Moreen Romans, Senior Director, Global Risk Solutions, Supply Chain and Supplier Diversity at Dun & Bradstreet, engaged My Purchasing Center in a discussion on supplier diversity, specifically women-owned businesses, pointing out that such suppliers are a valuable source of innovation because of their agility and ability to get to market quickly. She also said that from her vantage point she is seeing more procurement teams taking a lead on CSR initiatives, particularly businesses that help organizations to meet their environmental goals.
Deem took the opportunity to unveil and demonstrate its new business shopping application that provides users with a consumer-like experience with the controls and compliance tools procurement requires. Deem Shopping helps ensure employees are buying the products the company needs at the best prices while providing real-time visibility on project spend against the budget.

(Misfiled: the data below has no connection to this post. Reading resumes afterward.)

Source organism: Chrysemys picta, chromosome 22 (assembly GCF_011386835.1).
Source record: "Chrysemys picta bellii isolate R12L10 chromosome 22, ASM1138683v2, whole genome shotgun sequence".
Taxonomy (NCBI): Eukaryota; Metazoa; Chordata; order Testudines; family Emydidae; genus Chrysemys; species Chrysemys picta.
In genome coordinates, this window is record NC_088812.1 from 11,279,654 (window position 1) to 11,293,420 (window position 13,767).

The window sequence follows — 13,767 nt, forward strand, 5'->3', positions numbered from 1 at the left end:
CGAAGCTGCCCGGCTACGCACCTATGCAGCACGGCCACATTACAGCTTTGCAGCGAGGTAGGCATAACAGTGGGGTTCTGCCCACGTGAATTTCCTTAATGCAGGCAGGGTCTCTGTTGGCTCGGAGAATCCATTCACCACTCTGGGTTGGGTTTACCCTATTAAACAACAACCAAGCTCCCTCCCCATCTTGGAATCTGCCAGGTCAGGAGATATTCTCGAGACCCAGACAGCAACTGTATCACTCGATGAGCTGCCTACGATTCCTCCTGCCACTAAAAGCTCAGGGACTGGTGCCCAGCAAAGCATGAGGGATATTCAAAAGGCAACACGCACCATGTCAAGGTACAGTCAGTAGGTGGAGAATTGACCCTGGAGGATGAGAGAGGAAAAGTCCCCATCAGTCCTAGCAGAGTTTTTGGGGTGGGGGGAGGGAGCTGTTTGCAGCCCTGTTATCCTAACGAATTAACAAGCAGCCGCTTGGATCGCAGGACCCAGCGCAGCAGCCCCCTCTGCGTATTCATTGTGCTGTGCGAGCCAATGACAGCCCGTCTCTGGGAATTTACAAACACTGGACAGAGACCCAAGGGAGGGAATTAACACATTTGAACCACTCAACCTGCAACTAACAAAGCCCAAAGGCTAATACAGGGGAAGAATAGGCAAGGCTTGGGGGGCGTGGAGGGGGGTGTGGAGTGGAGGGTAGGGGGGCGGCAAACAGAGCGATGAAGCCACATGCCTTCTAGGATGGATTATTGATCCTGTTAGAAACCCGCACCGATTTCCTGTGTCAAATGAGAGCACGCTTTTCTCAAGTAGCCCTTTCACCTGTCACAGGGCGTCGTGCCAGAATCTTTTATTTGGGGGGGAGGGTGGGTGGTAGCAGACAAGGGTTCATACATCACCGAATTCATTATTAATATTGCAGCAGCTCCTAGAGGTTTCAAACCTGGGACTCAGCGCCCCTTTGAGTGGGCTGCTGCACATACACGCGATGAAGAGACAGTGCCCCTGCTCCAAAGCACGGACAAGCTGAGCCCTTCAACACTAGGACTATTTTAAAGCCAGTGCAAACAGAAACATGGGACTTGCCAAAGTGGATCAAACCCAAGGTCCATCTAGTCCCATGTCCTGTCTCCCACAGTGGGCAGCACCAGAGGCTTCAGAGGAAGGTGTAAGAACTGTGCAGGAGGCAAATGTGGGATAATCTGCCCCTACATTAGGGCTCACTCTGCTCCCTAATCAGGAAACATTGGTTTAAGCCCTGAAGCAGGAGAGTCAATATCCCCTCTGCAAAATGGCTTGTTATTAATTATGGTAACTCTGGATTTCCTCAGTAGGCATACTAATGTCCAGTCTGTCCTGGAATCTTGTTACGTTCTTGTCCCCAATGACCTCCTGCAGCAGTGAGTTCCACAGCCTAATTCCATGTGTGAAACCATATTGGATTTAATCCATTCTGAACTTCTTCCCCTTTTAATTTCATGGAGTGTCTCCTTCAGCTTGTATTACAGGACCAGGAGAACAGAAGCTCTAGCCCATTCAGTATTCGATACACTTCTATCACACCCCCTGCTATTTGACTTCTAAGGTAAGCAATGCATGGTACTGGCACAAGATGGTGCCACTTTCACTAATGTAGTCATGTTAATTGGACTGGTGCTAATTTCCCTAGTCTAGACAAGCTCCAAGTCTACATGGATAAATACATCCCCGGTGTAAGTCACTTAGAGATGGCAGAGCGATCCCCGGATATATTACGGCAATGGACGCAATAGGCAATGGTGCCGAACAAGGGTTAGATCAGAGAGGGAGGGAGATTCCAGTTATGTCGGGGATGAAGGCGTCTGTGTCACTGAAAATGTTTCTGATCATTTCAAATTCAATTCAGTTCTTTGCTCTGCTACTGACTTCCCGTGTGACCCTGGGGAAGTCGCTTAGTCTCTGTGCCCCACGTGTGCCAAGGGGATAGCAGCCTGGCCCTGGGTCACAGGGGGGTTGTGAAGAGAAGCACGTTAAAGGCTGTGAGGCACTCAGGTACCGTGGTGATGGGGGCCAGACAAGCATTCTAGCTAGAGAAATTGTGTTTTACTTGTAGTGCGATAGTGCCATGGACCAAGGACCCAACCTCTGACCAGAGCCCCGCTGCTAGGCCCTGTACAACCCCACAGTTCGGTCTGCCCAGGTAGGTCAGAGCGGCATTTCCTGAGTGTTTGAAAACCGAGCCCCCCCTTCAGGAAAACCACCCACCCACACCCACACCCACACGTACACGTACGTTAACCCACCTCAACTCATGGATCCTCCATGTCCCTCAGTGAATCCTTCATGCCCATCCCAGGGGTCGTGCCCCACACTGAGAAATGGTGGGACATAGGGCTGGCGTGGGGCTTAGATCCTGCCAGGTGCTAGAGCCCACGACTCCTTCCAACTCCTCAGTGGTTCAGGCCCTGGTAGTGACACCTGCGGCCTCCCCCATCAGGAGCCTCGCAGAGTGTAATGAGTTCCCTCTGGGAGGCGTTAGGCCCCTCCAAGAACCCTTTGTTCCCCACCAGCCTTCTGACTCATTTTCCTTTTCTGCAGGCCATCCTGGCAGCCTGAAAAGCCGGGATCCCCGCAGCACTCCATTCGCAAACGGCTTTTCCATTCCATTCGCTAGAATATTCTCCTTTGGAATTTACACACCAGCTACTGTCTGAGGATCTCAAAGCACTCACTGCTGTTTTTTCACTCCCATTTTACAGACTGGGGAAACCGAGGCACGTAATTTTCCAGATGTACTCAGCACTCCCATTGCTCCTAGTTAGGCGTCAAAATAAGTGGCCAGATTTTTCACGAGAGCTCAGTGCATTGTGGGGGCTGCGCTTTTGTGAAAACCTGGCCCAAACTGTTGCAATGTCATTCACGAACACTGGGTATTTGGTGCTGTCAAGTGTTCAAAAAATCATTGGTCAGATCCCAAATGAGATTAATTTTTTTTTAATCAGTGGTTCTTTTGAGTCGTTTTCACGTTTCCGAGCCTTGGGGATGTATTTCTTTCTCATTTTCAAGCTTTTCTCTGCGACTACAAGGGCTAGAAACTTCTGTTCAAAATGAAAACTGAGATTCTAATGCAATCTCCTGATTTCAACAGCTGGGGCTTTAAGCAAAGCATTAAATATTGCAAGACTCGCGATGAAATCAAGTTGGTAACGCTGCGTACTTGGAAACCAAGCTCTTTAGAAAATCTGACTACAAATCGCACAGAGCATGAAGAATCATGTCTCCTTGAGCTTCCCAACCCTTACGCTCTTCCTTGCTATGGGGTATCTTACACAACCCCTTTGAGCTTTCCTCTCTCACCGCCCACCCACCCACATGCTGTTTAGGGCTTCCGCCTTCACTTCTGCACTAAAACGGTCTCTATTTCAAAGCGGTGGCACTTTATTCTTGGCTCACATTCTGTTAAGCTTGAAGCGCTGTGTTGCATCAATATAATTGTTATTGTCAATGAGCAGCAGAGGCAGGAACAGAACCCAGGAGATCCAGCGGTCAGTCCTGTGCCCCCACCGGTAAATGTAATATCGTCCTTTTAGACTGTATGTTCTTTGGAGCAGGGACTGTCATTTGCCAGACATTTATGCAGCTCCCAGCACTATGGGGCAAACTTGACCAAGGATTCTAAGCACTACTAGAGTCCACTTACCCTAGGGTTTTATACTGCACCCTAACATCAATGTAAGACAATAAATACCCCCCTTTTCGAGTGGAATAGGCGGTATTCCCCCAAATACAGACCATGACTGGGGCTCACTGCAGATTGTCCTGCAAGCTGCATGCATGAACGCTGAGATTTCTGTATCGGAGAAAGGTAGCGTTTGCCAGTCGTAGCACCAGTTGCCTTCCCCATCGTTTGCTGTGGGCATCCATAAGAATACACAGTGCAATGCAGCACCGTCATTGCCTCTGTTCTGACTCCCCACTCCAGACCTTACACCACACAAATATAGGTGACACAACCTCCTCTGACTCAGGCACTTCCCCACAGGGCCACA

In addition to the keynote addresses, education sessions and exhibit hall, the ISM2015 Annual Conference was the venue for several important announcements of special interest to procurement and supply management professionals:
Also see the blog by Russell Investments’s Viet Ho, The BPO Industry in Vietnam—A Focus on Process Outsourcing and NOT IT Outsourcing and the the article, Attracting Supply Chain’s Next Leaders: Filling in the Gaps with Millennials
Susan Avery is Editor-in-Chief at My Purchasing Center. She writes articles, blogs and white papers and manages and creates other content for the online procurement and supply management publication. She produces and moderates roundtable discussions, podcasts, webcasts and video interviews. Susan has 30 years experience covering procurement and supply management for Purchasing magazine and Purchasing.com.
George E. Krauter